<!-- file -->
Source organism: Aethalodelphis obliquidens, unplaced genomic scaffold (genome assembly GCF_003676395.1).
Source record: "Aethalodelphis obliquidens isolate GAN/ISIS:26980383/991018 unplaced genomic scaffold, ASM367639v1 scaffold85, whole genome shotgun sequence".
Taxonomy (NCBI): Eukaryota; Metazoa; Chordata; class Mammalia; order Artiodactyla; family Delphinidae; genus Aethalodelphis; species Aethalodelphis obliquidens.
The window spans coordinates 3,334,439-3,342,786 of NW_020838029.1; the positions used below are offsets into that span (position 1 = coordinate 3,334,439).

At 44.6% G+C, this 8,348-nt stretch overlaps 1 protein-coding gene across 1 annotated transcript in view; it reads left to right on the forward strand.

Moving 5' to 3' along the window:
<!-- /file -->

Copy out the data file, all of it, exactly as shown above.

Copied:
Source organism: Aethalodelphis obliquidens, unplaced genomic scaffold (genome assembly GCF_003676395.1).
Source record: "Aethalodelphis obliquidens isolate GAN/ISIS:26980383/991018 unplaced genomic scaffold, ASM367639v1 scaffold85, whole genome shotgun sequence".
Taxonomy (NCBI): Eukaryota; Metazoa; Chordata; class Mammalia; order Artiodactyla; family Delphinidae; genus Aethalodelphis; species Aethalodelphis obliquidens.
The window spans coordinates 3,334,439-3,342,786 of NW_020838029.1; the positions used below are offsets into that span (position 1 = coordinate 3,334,439).

At 44.6% G+C, this 8,348-nt stretch overlaps 1 protein-coding gene across 1 annotated transcript in view; it reads left to right on the forward strand.

Moving 5' to 3' along the window: